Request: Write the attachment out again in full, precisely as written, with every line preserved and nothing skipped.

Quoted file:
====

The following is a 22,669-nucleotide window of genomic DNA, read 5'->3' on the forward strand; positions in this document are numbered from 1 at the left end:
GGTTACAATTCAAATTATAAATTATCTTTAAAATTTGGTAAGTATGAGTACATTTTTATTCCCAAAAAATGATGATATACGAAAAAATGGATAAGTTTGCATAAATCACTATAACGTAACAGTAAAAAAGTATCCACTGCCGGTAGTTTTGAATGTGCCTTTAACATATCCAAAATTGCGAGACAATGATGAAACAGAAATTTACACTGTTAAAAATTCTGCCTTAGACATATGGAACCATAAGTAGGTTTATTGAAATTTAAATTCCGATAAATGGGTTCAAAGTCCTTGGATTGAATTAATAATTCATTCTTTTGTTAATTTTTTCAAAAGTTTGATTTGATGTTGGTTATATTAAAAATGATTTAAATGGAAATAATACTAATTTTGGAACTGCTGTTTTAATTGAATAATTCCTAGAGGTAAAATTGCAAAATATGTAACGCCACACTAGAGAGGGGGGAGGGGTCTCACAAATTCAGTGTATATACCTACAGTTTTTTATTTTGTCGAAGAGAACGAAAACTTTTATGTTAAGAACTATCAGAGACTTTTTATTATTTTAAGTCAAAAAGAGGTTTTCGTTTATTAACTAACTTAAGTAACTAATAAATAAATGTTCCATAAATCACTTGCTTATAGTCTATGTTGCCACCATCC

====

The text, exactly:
The following is a 22,669-nucleotide window of genomic DNA, read 5'->3' on the forward strand; positions in this document are numbered from 1 at the left end:
GGTTACAATTCAAATTATAAATTATCTTTAAAATTTGGTAAGTATGAGTACATTTTTATTCCCAAAAAATGATGATATACGAAAAAATGGATAAGTTTGCATAAATCACTATAACGTAACAGTAAAAAAGTATCCACTGCCGGTAGTTTTGAATGTGCCTTTAACATATCCAAAATTGCGAGACAATGATGAAACAGAAATTTACACTGTTAAAAATTCTGCCTTAGACATATGGAACCATAAGTAGGTTTATTGAAATTTAAATTCCGATAAATGGGTTCAAAGTCCTTGGATTGAATTAATAATTCATTCTTTTGTTAATTTTTTCAAAAGTTTGATTTGATGTTGGTTATATTAAAAATGATTTAAATGGAAATAATACTAATTTTGGAACTGCTGTTTTAATTGAATAATTCCTAGAGGTAAAATTGCAAAATATGTAACGCCACACTAGAGAGGGGGGAGGGGTCTCACAAATTCAGTGTATATACCTACAGTTTTTTATTTTGTCGAAGAGAACGAAAACTTTTATGTTAAGAACTATCAGAGACTTTTTATTATTTTAAGTCAAAAAGAGGTTTTCGTTTATTAACTAACTTAAGTAACTAATAAATAAATGTTCCATAAATCACTTGCTTATAGTCTATGTTGCCACCATCC